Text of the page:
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Professor Making Name for Himself Restoring Pianos

Last updated on February 20, 2024

Professor Victor Soto traveled the world as a concert pianist shortly after graduating college in the early 2000s. He’s performed at many prestigious concert halls, including the Mozarteum in Austria named after Mozart and in his native Panama at the National Theatre of Panama.

But, after two-and-a-half years on the road, Soto desired a job with more structure. Eventually, that desire landed him at Dallas College’s Mountain View Campus. He’s been with the college since 2006 and remains one of the most respected music professors around.

Outside of his work in the classroom, though, Soto is also making a name for himself as a master piano technician through his company Precision Piano Craft. He recently spent a couple of years fully restoring a C. Bechstein 1865. Yes, that piano has been around since the Civil War.

“It was a very big challenge because there were no parts for that instrument,” Soto said. “I had to transform the entire mechanism of what we call an old action to a new action. It was really fun for me. You have to do a lot of calculations, a lot of physics, a lot of mathematics, a lot of all of that stuff.

“It’s a fun side business that I do on weekends and whenever I’m not teaching.”

Dallas College provided the opportunity for Soto to pursue this interest through its professional development requirements for employees. For the college, it was beneficial because Soto learned how to maintain the college’s own pianos should any issues arise. As Soto described, a piano is much like a car in that it requires consistent maintenance.

That interest has ballooned over the years, and Soto has gone from learning the basics of tuning and maintaining pianos to fully restoring them. He’s trained at some prestigious places, too, including the Renner Academy at the Renner USA headquarters in Scottsdale, Arizona; Yamaha Corporation of America in Buena Park, California; the C. Bechstein Technicians’ Academy at the C. Bechstein factory in Seifhennersdorf, Germany; the C.F. Theodore Steinway Academy at the Steinway & Sons Factory in Astoria, New York; Schimmel Pianos factory in Braunschweig, Germany; Julius Blüthner Pianofortefabrik in Großpösna, Germany; and the Fazioli piano factory in Sacile, Italy.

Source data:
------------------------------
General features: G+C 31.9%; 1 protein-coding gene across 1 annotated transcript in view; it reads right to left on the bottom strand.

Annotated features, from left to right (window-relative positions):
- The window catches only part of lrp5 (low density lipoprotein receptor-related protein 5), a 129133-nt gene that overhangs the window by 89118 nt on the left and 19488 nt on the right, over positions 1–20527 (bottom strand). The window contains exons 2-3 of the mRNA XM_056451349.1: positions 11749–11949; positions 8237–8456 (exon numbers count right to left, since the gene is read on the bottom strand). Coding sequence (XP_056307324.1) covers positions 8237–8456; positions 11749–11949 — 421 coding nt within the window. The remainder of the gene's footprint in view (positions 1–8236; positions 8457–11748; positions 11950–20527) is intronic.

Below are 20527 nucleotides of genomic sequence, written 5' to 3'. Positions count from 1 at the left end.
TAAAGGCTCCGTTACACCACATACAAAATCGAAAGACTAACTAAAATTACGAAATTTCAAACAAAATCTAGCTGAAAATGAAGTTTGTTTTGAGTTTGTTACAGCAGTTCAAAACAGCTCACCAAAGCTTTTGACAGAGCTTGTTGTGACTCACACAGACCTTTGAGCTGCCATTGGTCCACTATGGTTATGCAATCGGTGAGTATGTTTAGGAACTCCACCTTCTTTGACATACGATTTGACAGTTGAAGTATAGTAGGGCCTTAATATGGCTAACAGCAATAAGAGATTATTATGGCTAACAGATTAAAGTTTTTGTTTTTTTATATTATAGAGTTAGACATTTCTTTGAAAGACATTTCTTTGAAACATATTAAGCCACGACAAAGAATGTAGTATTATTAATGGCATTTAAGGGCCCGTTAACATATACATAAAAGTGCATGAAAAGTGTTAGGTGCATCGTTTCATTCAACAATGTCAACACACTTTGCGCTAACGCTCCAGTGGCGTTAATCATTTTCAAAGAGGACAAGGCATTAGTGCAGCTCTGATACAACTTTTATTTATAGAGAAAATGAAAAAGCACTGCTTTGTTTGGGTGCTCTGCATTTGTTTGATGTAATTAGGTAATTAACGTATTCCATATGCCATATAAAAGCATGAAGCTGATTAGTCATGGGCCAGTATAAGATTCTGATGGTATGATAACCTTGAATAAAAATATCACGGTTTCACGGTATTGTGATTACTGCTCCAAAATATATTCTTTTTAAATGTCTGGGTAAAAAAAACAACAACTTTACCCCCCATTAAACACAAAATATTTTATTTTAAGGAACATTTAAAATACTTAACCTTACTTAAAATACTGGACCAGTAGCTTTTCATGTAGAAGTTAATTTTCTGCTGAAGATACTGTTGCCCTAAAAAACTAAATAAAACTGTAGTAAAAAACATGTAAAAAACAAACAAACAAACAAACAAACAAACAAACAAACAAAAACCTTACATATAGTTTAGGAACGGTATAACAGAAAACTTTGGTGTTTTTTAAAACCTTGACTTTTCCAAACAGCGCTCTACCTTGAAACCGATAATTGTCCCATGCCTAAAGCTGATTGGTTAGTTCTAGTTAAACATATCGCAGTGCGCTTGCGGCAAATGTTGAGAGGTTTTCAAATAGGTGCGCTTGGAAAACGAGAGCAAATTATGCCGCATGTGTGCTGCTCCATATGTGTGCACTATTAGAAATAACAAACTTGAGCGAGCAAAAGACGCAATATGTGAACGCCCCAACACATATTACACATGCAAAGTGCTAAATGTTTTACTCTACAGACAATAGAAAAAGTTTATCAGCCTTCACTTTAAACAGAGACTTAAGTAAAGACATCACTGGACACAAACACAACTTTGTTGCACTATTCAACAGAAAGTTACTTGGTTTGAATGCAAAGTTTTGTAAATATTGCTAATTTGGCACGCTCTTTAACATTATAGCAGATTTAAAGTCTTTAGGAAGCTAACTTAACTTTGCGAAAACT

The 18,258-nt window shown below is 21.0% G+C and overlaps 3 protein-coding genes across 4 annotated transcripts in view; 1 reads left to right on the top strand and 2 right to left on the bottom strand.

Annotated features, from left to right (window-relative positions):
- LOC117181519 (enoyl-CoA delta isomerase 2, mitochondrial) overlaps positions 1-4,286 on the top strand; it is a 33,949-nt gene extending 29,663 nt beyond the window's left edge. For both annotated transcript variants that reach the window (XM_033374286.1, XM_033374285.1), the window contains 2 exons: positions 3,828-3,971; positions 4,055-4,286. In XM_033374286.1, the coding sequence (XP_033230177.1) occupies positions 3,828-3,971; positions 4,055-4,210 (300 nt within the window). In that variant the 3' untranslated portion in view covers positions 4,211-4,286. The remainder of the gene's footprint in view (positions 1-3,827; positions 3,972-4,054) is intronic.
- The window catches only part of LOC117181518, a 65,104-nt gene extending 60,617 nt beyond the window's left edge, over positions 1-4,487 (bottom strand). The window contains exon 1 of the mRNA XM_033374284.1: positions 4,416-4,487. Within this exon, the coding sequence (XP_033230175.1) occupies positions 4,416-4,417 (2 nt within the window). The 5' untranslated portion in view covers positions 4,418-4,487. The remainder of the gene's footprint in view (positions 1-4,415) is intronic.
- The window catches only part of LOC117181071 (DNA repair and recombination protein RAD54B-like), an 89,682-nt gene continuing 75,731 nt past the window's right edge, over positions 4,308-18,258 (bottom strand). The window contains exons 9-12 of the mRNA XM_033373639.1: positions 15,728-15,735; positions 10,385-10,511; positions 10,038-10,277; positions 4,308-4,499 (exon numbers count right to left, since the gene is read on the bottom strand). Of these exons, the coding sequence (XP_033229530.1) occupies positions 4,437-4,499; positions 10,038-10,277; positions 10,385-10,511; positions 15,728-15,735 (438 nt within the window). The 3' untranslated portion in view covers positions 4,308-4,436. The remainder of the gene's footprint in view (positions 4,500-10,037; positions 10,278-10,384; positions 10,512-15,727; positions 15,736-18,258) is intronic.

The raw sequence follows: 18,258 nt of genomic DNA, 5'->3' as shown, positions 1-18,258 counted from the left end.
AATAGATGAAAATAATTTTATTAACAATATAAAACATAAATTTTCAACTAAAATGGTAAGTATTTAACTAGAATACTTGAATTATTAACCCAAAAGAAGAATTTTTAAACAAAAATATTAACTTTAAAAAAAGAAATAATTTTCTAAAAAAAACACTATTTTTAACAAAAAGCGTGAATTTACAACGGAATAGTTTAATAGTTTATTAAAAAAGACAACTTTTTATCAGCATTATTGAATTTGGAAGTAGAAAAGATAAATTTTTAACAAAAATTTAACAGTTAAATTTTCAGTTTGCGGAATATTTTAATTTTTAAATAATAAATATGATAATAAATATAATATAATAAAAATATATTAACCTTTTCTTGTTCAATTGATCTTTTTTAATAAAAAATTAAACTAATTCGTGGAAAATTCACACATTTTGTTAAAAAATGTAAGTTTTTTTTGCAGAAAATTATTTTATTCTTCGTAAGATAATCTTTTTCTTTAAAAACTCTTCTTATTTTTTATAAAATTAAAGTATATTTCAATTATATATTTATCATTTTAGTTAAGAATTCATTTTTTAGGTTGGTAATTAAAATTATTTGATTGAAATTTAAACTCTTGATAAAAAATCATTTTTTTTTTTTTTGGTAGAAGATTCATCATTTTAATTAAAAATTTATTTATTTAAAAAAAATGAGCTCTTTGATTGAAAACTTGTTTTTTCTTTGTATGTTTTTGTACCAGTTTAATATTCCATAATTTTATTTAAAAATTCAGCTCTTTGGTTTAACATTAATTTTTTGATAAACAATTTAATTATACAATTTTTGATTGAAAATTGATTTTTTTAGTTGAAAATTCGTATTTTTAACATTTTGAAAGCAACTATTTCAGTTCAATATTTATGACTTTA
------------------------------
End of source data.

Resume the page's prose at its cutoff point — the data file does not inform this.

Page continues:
The Fazioli piano has been referred to as “The Ferrari among Pianos,” and Soto is one of just a handful of technicians in America who is certified to work on them. At the end of the day, Soto has become a well-known technician throughout DFW and believes there is an opportunity for Dallas College to create a piano technology certificate.

“We have at least five million pianos in DFW and just about 40 technicians,” said Soto, who serves as the vice president of the Dallas chapter for the Piano Technicians Guild.

“Several manufacturers are in support of an apprenticeship program because, like I said, pianos are like cars. Parts wear down. A piano’s hammers, those little things that hit strings, need to get replaced. Strings get rusted. Things like that. There is a need for more piano technicians.”

In the meantime, Soto remains as passionate about teaching music as ever before at Dallas College. He has a simple sales pitch for any student interested too.

“Music is a language, and it’s just beautiful to learn a new language,” he said. “And, here at Dallas College, we have not only qualified instructors, but they are also amazing performers themselves, that our students can learn from.”

This story and others like it can be found in the Student Newsletter. Check your Dallas College email to see the latest edition.

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